Is The Joint Commission Too Conflicted?
Continued pressure on The Joint Commission (TJC) is calling into question whether or not the non-profit organization best known for its hospital accreditation services is too conflicted to provide high quality accreditation surveys. The Centers for Medicare and Medicaid Services (CMS) is weighing a decision to allow accreditation organizations that also have consulting arms to continue to provide accreditation services on its behalf.
As part of the inquiry, CMS is requesting the TJC and the other major accreditation organizations with consulting arms to provide information on how they sell consulting services to hospitals and how the benefit financially from these transactions. As this article by Maria Castellucci at Modern Healthcare notes:
“The hospital accreditation industry has been under heightened scrutiny since last year when an investigation from the Wall Street Journal found that the Joint Commission, which accredits nearly 80% of U.S. hospitals, rarely pulls accreditation for providers even when violations of Medicare requirements are found. The paper found that just 1% of facilities not in compliance in 2014 lost accreditation.
The CMS has faced pressure to address the concerns that the Joint Commission and other accrediting agencies engage in conflicts of interest by acting as both an enforcer of Medicare rules for hospital participation while taking on hospitals as clients to improve their performance. In its annual report to Congress in October, the CMS announced it would publicly post quality-of-care deficiency findings from surveys at facilities accredited by such organizations. It would also provide a list of providers determined by the CMS to be out of compliance.
The Joint Commission’s not-for-profit consultancy arm, called Joint Commission Resources, offers a substantial income stream for the organization. In 2016, Joint Commission Resources reported more than $6 million in profit on revenue of $63.5 million, according to its Internal Revenue Service Form 990 on GuideStar.org. The Joint Commission’s accreditation division reported $10.6 million of profit on revenue of $164 million to the IRS in 2016.
Maureen Lyons, a spokeswoman for the Joint Commission, said the commission is currently reviewing the CMS’ request for information. She added that its consultancy division, Joint Commission Resources, is separate from its accreditation division.
“The Joint Commission recognizes the importance of assuring the integrity of the accreditation process, which we accomplish by prohibiting any sharing of information about consulting services for individual organizations with anyone involved in accreditation … The Joint Commission enterprise has long-standing firewall policies, practices and procedures in place that assure that this goal is achieved,” Lyons said.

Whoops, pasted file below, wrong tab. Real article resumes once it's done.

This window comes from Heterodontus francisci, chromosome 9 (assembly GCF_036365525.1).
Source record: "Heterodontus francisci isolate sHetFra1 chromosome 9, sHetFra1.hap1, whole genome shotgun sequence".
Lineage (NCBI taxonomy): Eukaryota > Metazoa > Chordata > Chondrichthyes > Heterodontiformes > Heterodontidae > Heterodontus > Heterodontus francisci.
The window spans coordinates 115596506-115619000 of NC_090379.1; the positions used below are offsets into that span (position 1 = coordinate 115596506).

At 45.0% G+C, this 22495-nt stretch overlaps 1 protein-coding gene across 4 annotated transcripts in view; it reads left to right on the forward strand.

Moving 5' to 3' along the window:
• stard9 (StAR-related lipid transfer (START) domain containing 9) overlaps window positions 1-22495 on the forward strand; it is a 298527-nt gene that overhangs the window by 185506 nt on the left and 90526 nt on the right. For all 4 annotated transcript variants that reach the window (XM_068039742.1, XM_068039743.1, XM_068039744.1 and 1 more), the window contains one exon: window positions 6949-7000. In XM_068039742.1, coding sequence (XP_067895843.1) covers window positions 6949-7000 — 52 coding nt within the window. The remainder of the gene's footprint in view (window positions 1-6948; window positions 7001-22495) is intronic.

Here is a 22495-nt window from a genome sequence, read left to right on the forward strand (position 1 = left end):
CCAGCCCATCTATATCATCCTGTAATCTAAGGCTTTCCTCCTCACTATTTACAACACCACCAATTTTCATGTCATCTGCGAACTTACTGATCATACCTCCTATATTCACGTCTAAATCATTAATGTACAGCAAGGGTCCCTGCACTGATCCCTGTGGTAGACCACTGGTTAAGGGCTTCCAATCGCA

In an interview last year with Modern Healthcare, Joint Commission CEO Dr. Mark Chassin defended its tactics, arguing it’s in the public’s interest for the Joint Commission to help organizations with deficiencies improve. “If we abandon them, nobody’s going to help them improve and then the likely event is the organization closes, and access gets to be a problem for a lot of communities,” he said.
The CMS already requires accreditors to disclose its policies and procedures to avoid conflicts of interest, but the agency said, “we are seeking ways to enhance this oversight and review process.”
Along with information about the consultancy services accreditors offer, the CMS would also like them to provide how their revenue and operations may be affected if the CMS were to prohibit consulting services. “We are specifically looking for cost impacts, detailed accounting, and potential business risks for accrediting organizations,” the CMS said.”
Read the entire article here: CMS probes Joint Commission and other accreditors on conflicts of interest
One possible result of this probe may be that hospital inspection reports will be made public in order to give additional information to consumers regarding their choice of healthcare providers. Is your hospital ready for your inspection reports to be made public? To prepare, hospitals have to make sure that they are following all of their detailed processes all of the time. Any breakdown in your processes would be made public via an inspection report, putting your hospital’s reputation and finances at risk. Consider automation tools that help track the processes that The Joint Commission and other accreditation agencies focus on during their inspections. Systems such as iRIScope and iRISecure have been developed to ensure that processes and protocols are being followed since your managers can’t watch over every step of the way.